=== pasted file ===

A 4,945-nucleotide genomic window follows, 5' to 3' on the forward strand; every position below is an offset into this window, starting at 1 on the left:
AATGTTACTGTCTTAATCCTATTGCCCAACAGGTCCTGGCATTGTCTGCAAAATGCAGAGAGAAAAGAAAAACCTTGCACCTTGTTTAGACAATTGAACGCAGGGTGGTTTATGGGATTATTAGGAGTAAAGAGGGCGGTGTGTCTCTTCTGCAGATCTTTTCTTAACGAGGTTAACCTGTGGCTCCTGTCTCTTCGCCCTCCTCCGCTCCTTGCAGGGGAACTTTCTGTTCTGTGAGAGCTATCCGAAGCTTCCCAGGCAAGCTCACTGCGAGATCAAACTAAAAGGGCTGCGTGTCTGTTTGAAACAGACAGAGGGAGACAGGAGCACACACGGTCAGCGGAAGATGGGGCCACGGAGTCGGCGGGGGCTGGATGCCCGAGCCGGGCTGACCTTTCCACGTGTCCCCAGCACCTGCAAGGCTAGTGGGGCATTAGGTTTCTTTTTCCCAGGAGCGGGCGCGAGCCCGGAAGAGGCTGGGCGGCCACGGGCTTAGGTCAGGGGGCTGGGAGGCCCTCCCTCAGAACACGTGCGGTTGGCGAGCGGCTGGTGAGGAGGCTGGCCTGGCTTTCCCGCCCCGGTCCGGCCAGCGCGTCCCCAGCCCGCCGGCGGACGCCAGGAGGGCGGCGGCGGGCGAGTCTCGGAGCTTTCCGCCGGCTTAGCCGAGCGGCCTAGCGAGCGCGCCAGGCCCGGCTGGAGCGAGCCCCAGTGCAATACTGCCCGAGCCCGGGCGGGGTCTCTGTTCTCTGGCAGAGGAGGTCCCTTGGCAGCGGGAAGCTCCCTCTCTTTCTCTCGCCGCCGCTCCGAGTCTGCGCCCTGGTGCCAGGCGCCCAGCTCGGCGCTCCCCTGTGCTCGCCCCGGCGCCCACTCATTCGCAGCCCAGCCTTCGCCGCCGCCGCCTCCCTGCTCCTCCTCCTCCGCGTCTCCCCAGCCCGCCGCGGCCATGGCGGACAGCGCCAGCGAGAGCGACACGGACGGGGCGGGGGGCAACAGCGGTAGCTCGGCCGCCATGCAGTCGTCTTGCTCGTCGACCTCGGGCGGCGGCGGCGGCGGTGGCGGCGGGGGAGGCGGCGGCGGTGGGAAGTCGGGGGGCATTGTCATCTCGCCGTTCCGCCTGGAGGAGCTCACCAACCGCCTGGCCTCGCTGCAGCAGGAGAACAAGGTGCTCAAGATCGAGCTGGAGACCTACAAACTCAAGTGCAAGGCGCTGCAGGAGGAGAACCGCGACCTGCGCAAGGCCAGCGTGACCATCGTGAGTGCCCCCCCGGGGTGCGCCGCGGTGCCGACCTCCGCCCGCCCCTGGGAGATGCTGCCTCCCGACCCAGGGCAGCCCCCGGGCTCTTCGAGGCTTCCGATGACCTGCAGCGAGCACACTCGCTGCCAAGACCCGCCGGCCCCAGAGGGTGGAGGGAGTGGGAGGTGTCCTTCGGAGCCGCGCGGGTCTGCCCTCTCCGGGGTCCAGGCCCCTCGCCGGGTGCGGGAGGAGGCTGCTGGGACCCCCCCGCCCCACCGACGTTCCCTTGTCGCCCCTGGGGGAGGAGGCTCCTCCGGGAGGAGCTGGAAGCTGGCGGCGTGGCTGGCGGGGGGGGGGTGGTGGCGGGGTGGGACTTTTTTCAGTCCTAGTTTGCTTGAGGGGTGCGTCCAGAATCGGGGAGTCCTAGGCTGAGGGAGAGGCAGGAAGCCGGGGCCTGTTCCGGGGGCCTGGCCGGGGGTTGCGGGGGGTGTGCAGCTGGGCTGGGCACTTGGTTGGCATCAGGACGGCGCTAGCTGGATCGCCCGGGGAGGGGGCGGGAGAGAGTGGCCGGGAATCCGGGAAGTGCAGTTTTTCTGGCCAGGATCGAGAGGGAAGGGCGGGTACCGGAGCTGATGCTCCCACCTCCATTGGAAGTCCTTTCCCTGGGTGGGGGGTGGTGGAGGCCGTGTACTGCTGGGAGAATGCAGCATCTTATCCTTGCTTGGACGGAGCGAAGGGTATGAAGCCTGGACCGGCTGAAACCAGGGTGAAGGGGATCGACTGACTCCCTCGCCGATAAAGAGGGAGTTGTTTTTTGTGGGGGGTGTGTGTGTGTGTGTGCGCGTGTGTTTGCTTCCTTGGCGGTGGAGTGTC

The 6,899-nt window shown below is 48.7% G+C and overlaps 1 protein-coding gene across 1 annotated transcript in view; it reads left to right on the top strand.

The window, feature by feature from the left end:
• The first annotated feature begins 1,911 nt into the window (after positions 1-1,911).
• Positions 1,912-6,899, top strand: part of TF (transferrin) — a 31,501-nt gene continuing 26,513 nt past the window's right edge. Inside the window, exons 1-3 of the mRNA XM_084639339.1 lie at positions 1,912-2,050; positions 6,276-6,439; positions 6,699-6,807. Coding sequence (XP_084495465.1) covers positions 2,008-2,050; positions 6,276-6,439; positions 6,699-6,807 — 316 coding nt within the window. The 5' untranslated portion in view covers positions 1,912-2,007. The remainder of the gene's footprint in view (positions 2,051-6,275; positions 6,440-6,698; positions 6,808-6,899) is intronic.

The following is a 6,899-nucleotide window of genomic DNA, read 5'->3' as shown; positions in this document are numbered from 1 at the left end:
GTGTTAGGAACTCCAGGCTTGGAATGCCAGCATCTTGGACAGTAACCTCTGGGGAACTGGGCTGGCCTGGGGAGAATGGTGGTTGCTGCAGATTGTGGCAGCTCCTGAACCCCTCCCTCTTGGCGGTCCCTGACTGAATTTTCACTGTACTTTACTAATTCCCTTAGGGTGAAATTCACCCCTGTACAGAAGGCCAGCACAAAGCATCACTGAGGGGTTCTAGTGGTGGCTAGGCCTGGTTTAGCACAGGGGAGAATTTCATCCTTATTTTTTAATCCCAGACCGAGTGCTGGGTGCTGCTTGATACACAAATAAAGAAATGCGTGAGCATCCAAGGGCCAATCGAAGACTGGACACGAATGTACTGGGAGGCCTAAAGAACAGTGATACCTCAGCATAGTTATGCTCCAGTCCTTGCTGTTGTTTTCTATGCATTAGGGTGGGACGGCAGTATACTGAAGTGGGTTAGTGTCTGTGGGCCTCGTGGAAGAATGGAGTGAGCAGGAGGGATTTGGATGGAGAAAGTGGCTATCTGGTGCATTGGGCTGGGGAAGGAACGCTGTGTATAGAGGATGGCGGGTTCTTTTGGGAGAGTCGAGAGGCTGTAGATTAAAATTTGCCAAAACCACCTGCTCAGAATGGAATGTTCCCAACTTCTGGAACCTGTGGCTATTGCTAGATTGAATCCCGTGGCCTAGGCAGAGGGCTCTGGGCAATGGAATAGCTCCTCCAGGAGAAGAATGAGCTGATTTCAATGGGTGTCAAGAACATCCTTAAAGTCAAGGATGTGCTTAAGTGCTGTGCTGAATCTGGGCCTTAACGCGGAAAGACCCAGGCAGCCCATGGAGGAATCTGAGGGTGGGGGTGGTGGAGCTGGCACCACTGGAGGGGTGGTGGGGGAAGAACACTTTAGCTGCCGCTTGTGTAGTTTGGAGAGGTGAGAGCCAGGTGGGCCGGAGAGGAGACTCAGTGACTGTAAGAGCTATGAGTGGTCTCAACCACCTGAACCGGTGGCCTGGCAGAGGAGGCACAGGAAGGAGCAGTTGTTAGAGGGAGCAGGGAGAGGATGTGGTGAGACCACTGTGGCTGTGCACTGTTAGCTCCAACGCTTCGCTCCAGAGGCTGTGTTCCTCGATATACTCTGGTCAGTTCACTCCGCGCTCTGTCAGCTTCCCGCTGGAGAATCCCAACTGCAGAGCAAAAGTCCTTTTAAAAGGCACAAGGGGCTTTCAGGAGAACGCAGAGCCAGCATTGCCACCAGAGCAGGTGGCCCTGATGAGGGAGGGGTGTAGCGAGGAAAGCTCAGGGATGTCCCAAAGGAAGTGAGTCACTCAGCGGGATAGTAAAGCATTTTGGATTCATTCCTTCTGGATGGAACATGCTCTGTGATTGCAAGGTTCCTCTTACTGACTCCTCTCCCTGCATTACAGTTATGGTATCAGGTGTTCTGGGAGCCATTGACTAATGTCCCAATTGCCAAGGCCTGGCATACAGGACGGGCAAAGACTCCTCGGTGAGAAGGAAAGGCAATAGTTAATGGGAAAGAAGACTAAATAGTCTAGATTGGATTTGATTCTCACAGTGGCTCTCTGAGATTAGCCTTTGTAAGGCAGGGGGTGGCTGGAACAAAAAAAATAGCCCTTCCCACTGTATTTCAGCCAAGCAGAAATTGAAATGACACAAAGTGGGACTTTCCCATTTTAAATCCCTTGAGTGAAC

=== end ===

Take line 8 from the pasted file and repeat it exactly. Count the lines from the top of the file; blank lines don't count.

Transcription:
GTGTTAGGAACTCCAGGCTTGGAATGCCAGCATCTTGGACAGTAACCTCTGGGGAACTGGGCTGGCCTGGGGAGAATGGTGGTTGCTGCAGATTGTGGCAGCTCCTGAACCCCTCCCTCTTGGCGGTCCCTGACTGAATTTTCACTGTACTTTACTAATTCCCTTAGGGTGAAATTCACCCCTGTACAGAAGGCCAGCACAAAGCATCACTGAGGGGTTCTAGTGGTGGCTAGGCCTGGTTTAGCACAGGGGAGAATTTCATCCTTATTTTTTAATCCCAGACCGAGTGCTGGGTGCTGCTTGATACACAAATAAAGAAATGCGTGAGCATCCAAGGGCCAATCGAAGACTGGACACGAATGTACTGGGAGGCCTAAAGAACAGTGATACCTCAGCATAGTTATGCTCCAGTCCTTGCTGTTGTTTTCTATGCATTAGGGTGGGACGGCAGTATACTGAAGTGGGTTAGTGTCTGTGGGCCTCGTGGAAGAATGGAGTGAGCAGGAGGGATTTGGATGGAGAAAGTGGCTATCTGGTGCATTGGGCTGGGGAAGGAACGCTGTGTATAGAGGATGGCGGGTTCTTTTGGGAGAGTCGAGAGGCTGTAGATTAAAATTTGCCAAAACCACCTGCTCAGAATGGAATGTTCCCAACTTCTGGAACCTGTGGCTATTGCTAGATTGAATCCCGTGGCCTAGGCAGAGGGCTCTGGGCAATGGAATAGCTCCTCCAGGAGAAGAATGAGCTGATTTCAATGGGTGTCAAGAACATCCTTAAAGTCAAGGATGTGCTTAAGTGCTGTGCTGAATCTGGGCCTTAACGCGGAAAGACCCAGGCAGCCCATGGAGGAATCTGAGGGTGGGGGTGGTGGAGCTGGCACCACTGGAGGGGTGGTGGGGGAAGAACACTTTAGCTGCCGCTTGTGTAGTTTGGAGAGGTGAGAGCCAGGTGGGCCGGAGAGGAGACTCAGTGACTGTAAGAGCTATGAGTGGTCTCAACCACCTGAACCGGTGGCCTGGCAGAGGAGGCACAGGAAGGAGCAGTTGTTAGAGGGAGCAGGGAGAGGATGTGGTGAGACCACTGTGGCTGTGCACTGTTAGCTCCAACGCTTCGCTCCAGAGGCTGTGTTCCTCGATATACTCTGGTCAGTTCACTCCGCGCTCTGTCAGCTTCCCGCTGGAGAATCCCAACTGCAGAGCAAAAGTCCTTTTAAAAGGCACAAGGGGCTTTCAGGAGAACGCAGAGCCAGCATTGCCACCAGAGCAGGTGGCCCTGATGAGGGAGGGGTGTAGCGAGGAAAGCTCAGGGATGTCCCAAAGGAAGTGAGTCACTCAGCGGGATAGTAAAGCATTTTGGATTCATTCCTTCTGGATGGAACATGCTCTGTGATTGCAAGGTTCCTCTTACTGACTCCTCTCCCTGCATTACAGTTATGGTATCAGGTGTTCTGGGAGCCATTGACTAATGTCCCAATTGCCAAGGCCTGGCATACAGGACGGGCAAAGACTCCTCGGTGAGAAGGAAAGGCAATAGTTAATGGGAAAGAAGACTAAATAGTCTAGATTGGATTTGATTCTCACAGTGGCTCTCTGAGATTAGCCTTTGTAAGGCAGGGGGTGGCTGGAACAAAAAAAATAGCCCTTCCCACTGTATTTCAGCCAAGCAGAAATTGAAATGACACAAAGTGGGACTTTCCCATTTTAAATCCCTTGAGTGAAC